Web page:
- Wprowadzenie do ruchu praw obywatelskich
- Afroamerykańscy weteranie i ruch praw obywatelskich
- Sprawa Brown v. Komitet Edukacyjny Topeki
- Emmett Till
- Bojkot autobusowy w Montgomery
- „Masowy sprzeciw” i dziewiątka z Little Rock
- Marsz na Waszyngton: walka o wolność i miejsca pracy
- Ustawa o prawach obywatelskich roku 1964 i Ustawa o prawach wyborczych roku 1965
- Pokojowy Komitet Studencki ds. Koordynacji (SNCC) i Kongres Równości Rasowej (CORE)
- Czarna siła
- Ruch praw obywatelskich
Dowiedz się więcej o Malcolmie X, Narodzie Islamu i Partii Czarnych Panter.
- “Black Power” refers to a militant ideology that aimed not at integration and accommodation with white America, but rather preached black self-reliance, self-defense, and racial pride.
- Malcolm X was the most influential thinker of what became known as the Black Power movement, and inspired others like Stokely Carmichael of the Student Nonviolent Coordinating Committee and Huey P. Newton and Bobby Seale of the Black Panther Party.
- The Black Panther Party in Oakland, California, operated as both a black self-defense militia and a provider of services to the black community.
The origins of Black Power
Though the actual phrase “Black Power” did not come into widespread usage until 1966, the ideas underlying Black Power were not new. As early as the 1940s, A. Philip Randolph, an African American labor activist, called for a march on Washington to pressure President Franklin D. Roosevelt to outlaw racial discrimination in federal employment. Randolph envisioned the march as “an all-Negro movement” that would inculcate “a sense of self-reliance” and “break down the slave psychology and inferiority-complex in Negroes which comes and is nourished with Negroes relying on white people for direction and support.” Though Randolph himself eschewed black nationalism, the goals of self-reliance and racial pride would become key components of the Black Power ideology.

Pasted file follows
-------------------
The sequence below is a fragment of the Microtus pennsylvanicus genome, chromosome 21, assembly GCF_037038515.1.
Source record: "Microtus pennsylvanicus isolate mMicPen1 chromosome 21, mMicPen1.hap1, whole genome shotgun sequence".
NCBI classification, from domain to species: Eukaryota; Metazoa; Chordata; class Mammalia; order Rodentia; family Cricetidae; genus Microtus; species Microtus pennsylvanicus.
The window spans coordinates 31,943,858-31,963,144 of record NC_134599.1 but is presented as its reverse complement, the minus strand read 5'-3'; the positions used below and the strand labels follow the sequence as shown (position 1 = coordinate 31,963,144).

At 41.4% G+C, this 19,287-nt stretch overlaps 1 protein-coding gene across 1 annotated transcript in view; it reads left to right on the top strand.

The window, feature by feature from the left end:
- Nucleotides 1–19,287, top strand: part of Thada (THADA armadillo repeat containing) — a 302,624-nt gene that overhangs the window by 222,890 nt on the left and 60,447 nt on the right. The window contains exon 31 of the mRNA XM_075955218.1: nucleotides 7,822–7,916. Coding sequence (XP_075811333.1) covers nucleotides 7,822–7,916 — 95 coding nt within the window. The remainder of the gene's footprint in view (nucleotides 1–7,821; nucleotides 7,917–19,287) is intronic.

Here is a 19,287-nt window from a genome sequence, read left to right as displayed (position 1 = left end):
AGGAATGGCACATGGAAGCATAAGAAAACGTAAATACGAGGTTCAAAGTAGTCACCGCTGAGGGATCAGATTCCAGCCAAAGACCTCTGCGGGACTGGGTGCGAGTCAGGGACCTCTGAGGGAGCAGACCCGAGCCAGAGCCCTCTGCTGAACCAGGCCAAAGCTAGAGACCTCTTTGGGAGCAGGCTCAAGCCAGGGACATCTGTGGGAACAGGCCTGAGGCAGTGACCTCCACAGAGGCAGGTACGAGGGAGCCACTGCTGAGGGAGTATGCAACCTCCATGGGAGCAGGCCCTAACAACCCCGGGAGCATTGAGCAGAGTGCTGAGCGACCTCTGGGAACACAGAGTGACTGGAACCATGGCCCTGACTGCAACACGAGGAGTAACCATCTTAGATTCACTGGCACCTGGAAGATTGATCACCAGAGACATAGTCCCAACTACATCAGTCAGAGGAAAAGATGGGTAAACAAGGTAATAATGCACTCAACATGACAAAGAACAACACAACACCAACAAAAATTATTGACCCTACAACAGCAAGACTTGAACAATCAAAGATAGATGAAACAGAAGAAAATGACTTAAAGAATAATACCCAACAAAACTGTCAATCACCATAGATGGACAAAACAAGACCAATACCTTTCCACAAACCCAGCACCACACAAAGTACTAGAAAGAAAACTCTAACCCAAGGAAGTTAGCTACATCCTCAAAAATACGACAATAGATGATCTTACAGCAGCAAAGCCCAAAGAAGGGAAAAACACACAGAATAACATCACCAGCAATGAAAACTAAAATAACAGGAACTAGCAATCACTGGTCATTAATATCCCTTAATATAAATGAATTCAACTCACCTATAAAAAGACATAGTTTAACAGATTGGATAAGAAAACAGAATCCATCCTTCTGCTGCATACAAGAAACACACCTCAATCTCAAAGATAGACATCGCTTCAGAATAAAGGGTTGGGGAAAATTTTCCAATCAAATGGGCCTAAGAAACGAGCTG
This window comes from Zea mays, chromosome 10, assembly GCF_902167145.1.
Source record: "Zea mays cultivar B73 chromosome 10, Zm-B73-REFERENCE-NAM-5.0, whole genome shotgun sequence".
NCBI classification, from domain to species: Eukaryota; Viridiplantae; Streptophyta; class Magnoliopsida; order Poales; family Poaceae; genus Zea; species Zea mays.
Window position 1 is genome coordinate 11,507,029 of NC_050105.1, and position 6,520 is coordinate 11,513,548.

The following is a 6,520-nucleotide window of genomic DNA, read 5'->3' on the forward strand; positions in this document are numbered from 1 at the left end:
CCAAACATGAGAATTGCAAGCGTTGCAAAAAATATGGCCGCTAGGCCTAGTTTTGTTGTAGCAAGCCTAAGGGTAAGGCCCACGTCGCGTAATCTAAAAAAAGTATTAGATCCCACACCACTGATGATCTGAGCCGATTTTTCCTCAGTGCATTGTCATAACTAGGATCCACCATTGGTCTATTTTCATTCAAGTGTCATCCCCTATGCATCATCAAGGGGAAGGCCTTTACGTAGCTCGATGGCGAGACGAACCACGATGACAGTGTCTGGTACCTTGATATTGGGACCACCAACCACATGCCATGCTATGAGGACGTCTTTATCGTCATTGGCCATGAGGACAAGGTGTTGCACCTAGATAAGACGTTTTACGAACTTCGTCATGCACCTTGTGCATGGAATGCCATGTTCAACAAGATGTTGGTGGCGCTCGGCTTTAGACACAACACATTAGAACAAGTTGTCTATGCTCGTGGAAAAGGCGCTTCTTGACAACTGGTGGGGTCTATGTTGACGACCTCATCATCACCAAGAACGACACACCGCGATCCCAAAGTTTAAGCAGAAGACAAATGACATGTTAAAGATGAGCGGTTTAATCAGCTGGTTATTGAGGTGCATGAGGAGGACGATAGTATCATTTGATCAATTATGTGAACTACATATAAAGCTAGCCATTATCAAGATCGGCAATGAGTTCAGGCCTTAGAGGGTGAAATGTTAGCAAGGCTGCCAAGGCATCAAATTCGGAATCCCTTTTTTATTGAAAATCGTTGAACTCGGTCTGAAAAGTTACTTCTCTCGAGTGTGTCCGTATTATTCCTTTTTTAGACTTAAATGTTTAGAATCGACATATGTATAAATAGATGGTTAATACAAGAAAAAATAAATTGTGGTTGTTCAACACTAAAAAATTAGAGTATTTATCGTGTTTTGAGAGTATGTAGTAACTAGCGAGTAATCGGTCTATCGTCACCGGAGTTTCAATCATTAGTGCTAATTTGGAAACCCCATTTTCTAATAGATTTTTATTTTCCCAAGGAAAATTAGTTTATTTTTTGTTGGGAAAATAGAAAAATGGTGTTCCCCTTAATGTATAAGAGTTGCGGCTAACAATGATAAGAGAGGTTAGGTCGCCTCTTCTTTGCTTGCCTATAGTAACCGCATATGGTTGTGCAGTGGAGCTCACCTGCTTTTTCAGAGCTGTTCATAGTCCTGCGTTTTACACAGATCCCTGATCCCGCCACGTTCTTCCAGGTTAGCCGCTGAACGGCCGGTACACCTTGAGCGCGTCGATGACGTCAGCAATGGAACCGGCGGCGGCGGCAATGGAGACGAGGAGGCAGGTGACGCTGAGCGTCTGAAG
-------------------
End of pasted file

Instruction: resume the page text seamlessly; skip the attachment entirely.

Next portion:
The author Richard Wright had also published a book called Black Power in 1954, a non-fiction chronicle of his travels to Africa’s Gold Coast, the country that would become Ghana. Wright’s journeys underscore the significance of ties between Africans and African Americans and the centrality of decolonization in black power ideology. In the 1950s and 1960s, African countries were becoming independent after decades of European colonial rule. African American thinkers like Richard Wright and later, Malcolm X, drew a connection between the struggles of Africans to overthrow the remaining vestiges of colonial oppression and the struggles of African Americans to overcome the white power structure in the United States.
Malcolm X and the Nation of Islam
Led by Elijah Muhammad, born Elijah Poole, the Nation of Islam, also known as the Black Muslims, had existed since the 1930s. Malcolm X, born Malcolm Little, became acquainted with Elijah Muhammad and the teachings of the Nation of Islam while serving time for burglary at the Norfolk Prison Colony in Massachusetts. After the expiration of his parole, he became involved with the Nation of Islam, serving as its emissary on a visit to the Middle East and Africa in 1959, and becoming the minister of Mosque No. 7 in Harlem. Malcolm X’s fiery rhetoric and charismatic presence gained the Nation of Islam many new adherents in the late 1950s and early 1960s. The Nation of Islam advocated black self-empowerment and self-reliance, as well as cultural and racial pride. The most famous Black Muslim was undoubtedly the heavyweight boxer Cassius Clay, who changed his name to Muhammad Ali after converting.